One of the most important barriers to building and executing an enterprise-wide document strategy is how you define the word “document.” Last summer, we published a piece by John Knotts in which he asserts, "A document is a container of information. The most important thing is that a document is both physical and electronic.” This is probably one of the clearest definitions I have yet to hear, but the persistent belief that a document is only a document when it’s on a piece of paper inhibits any progress we will make in a holistic strategy for document management.

This was clearly demonstrated at our recent annual conference, the DOCUMENT Strategy Forum, when the question of, “What is a document?” inspired a passionate debate on both sides. Attendees acknowledged that a document was “old school” and predisposed others to believe that we were talking about paper. This position is why your document strategy faces many challenges inside your organization. Your executive leadership and various stakeholders in the enterprise are, unfortunately, in the same boat, and there are many other “shiny” proposals that are just more exciting—one of them being customer experience.

Convergence is here
However, the convergence occurring in our industry, brought upon by customer demand and digital disruption, is changing how we view the “document” and the strategies we need to be agile in our responsiveness to our customers, partners and fellow stakeholders. Forrester defines business agility as “the quality that allows an enterprise to embrace market and operational changes as a matter of routine.” Craig Le Clair, Forrester vice president and principal analyst, underlines two important factors to be agile in the face of change: awareness and execution. If you want to survive in this “Age of the Customer,” you must recognize this convergence, and you must be able to execute quickly from the bottom-up.

The reality is that this convergence is challenging the siloed structure of our organizations. From lines of business, to strategy ownership to unified access to content, the walls of the enterprise are being torn down, and many don’t like what they see. The foundation of an effective document strategy must first begin by defining what the “document” is and the subsequent “customer” of the document. These two elements will characterize how you communicate the strategy throughout the organization. Too many times, the strategy is only customer-facing, when our internal customers are becoming more and more vital to the execution of true business agility.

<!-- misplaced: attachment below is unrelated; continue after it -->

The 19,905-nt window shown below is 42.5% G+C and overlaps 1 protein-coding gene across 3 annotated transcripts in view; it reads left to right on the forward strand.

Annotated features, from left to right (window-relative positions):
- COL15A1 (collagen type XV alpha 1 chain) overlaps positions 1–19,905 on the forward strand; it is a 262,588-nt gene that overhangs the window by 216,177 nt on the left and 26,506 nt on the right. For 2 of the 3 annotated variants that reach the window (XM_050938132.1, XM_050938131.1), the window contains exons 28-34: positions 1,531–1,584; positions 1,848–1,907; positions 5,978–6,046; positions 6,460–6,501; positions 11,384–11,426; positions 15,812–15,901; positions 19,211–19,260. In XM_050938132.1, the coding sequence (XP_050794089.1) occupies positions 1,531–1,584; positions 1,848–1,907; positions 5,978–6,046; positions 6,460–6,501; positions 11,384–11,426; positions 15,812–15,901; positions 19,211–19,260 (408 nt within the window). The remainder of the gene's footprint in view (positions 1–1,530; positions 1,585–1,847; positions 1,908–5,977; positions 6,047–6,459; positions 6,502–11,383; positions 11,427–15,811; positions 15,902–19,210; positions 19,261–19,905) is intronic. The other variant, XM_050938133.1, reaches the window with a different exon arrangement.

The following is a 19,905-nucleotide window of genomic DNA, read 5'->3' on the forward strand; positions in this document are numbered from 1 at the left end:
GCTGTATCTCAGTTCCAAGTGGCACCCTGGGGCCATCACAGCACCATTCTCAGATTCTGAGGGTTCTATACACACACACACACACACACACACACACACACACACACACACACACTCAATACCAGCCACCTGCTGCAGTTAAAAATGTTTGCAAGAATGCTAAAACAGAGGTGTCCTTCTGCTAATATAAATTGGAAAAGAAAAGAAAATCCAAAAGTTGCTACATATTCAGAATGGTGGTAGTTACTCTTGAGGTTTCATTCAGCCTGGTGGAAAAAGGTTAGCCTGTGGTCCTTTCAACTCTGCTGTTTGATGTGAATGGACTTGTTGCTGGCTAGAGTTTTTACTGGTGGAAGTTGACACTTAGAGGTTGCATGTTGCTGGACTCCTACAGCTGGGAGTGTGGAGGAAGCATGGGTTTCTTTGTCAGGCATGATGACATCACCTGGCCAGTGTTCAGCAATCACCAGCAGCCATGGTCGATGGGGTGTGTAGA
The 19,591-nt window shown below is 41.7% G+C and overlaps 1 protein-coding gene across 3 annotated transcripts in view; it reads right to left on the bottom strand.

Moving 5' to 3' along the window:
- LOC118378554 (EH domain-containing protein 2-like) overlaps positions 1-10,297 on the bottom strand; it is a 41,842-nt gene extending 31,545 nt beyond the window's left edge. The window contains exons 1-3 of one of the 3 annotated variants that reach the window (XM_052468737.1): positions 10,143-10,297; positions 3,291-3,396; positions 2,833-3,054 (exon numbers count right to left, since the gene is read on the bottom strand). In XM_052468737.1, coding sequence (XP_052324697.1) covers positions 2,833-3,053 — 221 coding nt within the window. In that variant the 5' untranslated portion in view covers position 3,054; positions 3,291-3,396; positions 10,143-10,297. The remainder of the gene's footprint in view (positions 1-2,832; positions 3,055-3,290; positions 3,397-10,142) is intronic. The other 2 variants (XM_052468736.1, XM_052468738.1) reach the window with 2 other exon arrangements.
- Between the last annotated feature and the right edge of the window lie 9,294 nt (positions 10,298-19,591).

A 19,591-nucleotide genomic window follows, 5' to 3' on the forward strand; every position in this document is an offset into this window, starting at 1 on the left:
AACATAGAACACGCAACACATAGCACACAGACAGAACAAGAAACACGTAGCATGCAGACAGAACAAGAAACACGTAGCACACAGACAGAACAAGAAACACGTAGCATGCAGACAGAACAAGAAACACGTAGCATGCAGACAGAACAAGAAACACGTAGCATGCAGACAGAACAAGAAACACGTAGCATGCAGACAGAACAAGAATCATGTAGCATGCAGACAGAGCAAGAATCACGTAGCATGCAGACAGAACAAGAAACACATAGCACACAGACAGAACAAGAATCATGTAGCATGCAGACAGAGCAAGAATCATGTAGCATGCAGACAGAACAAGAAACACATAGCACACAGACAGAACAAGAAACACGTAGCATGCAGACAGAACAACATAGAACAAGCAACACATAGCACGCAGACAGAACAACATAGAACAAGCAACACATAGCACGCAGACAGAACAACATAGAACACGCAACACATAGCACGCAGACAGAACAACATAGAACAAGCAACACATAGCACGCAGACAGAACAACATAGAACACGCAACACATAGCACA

Finding value of your document strategy
I talk a lot about finding value when selling your strategy and will continue to do so. A common story I heard at our Forum this year was surprises found in the outsourcing assessment. Often, an executive was determined to outsource a function to save money only to find that it was more cost-effective to retain the function in-house. Often, assessments of current state are sorely lacking, making the roadmap to your future state almost impossible to measure. Now, apply this problem to an enterprise-wide document strategy, and you can see why so many stumble.

It is vital to understand where you are currently and what your future state will look like. We know that those organizations who are truly mature in their strategies understand both. Defining value to your document strategy must be tied to your organizational vision. All stakeholders must not only understand and know your vision but believe in it to such a degree that every action taken by them to serve the organization comes from this belief. This is what maturity looks like. If you constantly align your document strategy to this vision, you will prove value to the organization.

In our recent working group at the DOCUMENT Strategy Forum tackling this very strategy, an attendee said, “It’s a living, breathing thing. We’re constantly revisiting our strategy, asking ourselves: Is this still where we want to be? What’s changed? How do you move it? Is it right or wrong?” We love this statement, because it’s very true. Do not abandon your document strategy. True agility requires consistent revisions and realignment. How else will you respond quickly to changing market demands?

I’ve presented a very high-level view of executing a document strategy here. It is, of course, a highly complex initiative for any company to undertake—which is why so many of our readers and attendees of our Forum come to us for help. There is no easy answer, but we believe the road for organizations today is to work together as a peer group. We’ve been waiting a long time for others to lead us, but this year, we tasked some of the brightest and innovative minds at the DOCUMENT Strategy Forum to build a best practices framework for building a document strategy.

What makes this framework different?
We understand that true success lies within the experiences of your peers. They are all at different stages of maturity, but collectively, they are producing the first-ever matrix for executing your strategy. Backed by our publication’s 22-plus years of editorial integrity, we believe this is only the first step in delivering effective strategies to serve customer experiences, promote business agility and create innovative competitive differentiators. Look for the DOCUMENT Strategy Forum’s Best Practices Framework for Executing the Document Strategy later in June 2015.

Allison Lloyd serves as the editor of DOCUMENT Strategy Media. She delivers thought leadership on strategic and plan-based solutions for managing the entire document, communication and information process. Contact her at or follow her on Twitter @DOCUMENTmedia.


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